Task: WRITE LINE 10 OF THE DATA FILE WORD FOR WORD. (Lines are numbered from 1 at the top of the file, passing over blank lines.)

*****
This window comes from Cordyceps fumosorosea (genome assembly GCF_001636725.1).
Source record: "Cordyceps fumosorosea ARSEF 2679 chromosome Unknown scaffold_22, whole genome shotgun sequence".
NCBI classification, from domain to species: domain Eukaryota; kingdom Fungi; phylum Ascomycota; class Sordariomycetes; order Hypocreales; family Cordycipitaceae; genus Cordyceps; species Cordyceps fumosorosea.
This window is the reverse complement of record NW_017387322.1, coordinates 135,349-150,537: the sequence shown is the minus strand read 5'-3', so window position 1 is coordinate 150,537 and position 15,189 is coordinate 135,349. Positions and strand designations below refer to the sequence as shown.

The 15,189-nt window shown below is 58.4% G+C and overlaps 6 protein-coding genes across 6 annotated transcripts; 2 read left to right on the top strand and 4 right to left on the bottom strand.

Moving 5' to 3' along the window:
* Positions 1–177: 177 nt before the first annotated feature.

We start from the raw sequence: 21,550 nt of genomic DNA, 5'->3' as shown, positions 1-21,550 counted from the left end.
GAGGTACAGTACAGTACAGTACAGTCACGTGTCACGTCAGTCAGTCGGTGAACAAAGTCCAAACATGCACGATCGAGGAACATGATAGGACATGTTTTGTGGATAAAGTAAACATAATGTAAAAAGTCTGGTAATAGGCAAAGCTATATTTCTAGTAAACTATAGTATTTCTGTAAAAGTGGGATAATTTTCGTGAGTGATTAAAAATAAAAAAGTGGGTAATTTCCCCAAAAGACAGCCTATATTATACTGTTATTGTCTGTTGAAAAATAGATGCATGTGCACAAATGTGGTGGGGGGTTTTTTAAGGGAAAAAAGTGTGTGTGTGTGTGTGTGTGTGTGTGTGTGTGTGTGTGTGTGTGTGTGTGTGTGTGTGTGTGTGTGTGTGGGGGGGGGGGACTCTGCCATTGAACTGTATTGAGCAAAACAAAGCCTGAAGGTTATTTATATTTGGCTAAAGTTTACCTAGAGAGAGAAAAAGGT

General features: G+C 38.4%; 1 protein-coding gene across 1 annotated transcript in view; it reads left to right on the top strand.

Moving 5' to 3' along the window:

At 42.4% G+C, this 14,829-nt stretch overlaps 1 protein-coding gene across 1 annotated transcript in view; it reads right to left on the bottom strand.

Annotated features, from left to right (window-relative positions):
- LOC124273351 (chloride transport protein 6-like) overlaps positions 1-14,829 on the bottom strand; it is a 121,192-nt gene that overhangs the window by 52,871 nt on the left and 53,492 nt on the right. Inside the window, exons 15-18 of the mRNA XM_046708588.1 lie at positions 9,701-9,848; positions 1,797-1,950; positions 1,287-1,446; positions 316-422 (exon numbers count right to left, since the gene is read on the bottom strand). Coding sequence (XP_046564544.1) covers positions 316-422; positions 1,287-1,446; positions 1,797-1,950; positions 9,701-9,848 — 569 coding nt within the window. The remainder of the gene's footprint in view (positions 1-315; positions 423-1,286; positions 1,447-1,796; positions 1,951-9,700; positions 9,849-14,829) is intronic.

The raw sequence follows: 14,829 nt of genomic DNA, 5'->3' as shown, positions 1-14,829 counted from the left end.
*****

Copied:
General features: G+C 38.4%; 1 protein-coding gene across 1 annotated transcript in view; it reads left to right on the top strand.